So who put the “Gaza-Plus” idea into MBS’s head? The genealogy is not hard to decipher, and it can be traced to one place only: Israel.
The creation of a Palestinian state in Gaza has long been viewed by key Israeli officials as a way of compelling Arab acquiescence to Israel’s annexation of the West Bank and East Jerusalem. Various iterations of the idea have been bouncing around Israel’s right wing for almost two decades.
All share a desire for an agreement by Israel’s Arab neighbors to cede territories in order to enable Israel to gobble up the West Bank and East Jerusalem. Former Netanyahu aide and NSC head Uzi Arad and his successor Giora Eiland—along with other Israelis who served with Netanyahu—have mooted this solution. For their patrons, Palestinian sovereignty in the West Bank and Jerusalem is an absolute non-starter.
How then to communicate this Israeli idea to Riyadh at the very moment when Trump and Netanyahu were finalizing understandings related to the Trump declaration on Jerusalem?
Only days before the MBS-Abbas meeting, U.S. envoys Jared Kushner (the president’s son-in-law and majordomo) and Jason Greenblatt (the Trump Organization’s former lawyer and current Mideast peace envoy) traveled to Riyadh for late-night deliberations with the crown prince.
Kushner, as we know, is a longstanding friend of Netanyahu’s—he even led his parents’ foundation to funnel money to the West Bank settlements. He travels in circles where Jerusalem as “the eternal, undivided capital of the Jewish People” and the “Gaza Plus” idea are common currency. Gaining Kushner’s support for the proposals as the basis for a new American strategy that places an Israeli withdrawal from the West Bank and Jerusalem in the deep freeze is like pushing on an open door.
Kushner, who is said to have bonded with his fellow thirty-something royal, is MBS’s best source for all things Israeli. Assuming that Kushner and MBS are on the same page regarding the Gaza scheme, and the MBS-Abbas meetings suggest they are, their agreement adds a new and troubling dimension to Trump’s Jerusalem declaration.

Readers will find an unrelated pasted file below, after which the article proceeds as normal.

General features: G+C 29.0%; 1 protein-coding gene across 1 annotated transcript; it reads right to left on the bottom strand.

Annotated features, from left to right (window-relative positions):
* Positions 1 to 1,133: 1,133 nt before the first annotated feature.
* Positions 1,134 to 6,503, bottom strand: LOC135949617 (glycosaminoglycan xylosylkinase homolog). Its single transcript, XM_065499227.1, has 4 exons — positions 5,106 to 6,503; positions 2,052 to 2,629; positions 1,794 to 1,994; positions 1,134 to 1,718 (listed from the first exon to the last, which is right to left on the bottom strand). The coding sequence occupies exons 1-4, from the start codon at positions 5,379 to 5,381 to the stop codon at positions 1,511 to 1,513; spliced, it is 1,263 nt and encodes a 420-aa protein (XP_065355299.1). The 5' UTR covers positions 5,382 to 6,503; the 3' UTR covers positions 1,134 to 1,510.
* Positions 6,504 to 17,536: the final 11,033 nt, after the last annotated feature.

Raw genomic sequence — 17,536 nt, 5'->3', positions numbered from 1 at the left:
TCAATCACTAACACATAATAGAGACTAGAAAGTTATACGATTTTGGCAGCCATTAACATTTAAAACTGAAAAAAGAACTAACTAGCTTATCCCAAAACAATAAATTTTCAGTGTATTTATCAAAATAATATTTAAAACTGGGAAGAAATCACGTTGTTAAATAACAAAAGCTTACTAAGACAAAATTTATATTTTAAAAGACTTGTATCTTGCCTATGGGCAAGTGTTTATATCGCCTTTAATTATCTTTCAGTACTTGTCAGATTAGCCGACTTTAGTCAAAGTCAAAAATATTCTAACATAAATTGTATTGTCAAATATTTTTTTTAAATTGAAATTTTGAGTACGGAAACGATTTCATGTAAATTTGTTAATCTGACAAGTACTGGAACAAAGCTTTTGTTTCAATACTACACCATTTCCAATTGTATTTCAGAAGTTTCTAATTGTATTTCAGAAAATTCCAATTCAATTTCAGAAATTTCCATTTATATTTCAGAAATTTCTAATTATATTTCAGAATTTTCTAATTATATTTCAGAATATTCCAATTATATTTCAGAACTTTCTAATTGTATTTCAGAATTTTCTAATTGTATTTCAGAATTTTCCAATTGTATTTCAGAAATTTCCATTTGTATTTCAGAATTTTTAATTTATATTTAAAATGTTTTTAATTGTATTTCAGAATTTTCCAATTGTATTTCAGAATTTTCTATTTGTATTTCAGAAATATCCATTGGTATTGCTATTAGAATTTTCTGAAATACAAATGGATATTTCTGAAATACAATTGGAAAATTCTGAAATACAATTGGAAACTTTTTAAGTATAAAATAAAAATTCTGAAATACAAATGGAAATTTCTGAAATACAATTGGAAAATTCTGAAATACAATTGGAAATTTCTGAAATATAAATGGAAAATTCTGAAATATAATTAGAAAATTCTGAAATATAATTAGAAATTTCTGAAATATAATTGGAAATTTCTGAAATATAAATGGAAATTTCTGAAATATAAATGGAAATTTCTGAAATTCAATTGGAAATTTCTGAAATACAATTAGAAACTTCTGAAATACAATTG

Such a U.S.-Saudi understanding is consistent with the Saudis’ effective abandonment of their own Arab Peace Initiative. The Saudi leader himself undermined a key element of that proposal when, in April 2016, Saudi Arabia agreed to join the Israel-Egypt strategic partnership established by their peace treaty without Israeli concessions on a Palestinian state, as the price for reestablishing Saudi control over the strategic Red Sea islands of Tiran and Sanafir.
The source noted that MBS himself wrote a formal letter to Israeli Prime Minister Benjamin Netanyahu outlining the unprecedented Saudi pledge to participate—along with Egypt, Israel, and the United States—in upholding the security terms of the historic peace treaty between Israel and Egypt.
That decision, and the letter, could be understood in Israel as a practical demonstration that Saudi Arabia was indeed prepared to engage with Israel without any quid pro quo requiring a Palestinian state, in Gaza, Jerusalem, or indeed anywhere.
A call by TAC to the Saudi embassy went unreturned on Monday. The White House denied the plan to the New York Times, as did the Saudi government, and an Abbas spokesman called the reported Saudi offer “fake news” that “does not exist.”
Nevertheless, the details of the meeting were confirmed by several people to TAC and the Times, and they provide some badly needed context to the Jerusalem declaration. Confident of Saudi support for the Gaza option and its historic agreement to strategic collaboration with Washington, Egypt, and Israel independent of progress on Palestine, Trump can be forgiven for assuming a Saudi carte blanche in his effort to remake the Middle East, with recognition of Israel’s sovereignty in Jerusalem at its center.
Geoffrey Aronson is chairman and co-founder of The Mortons Group and a non-resident scholar at the Middle East Institute.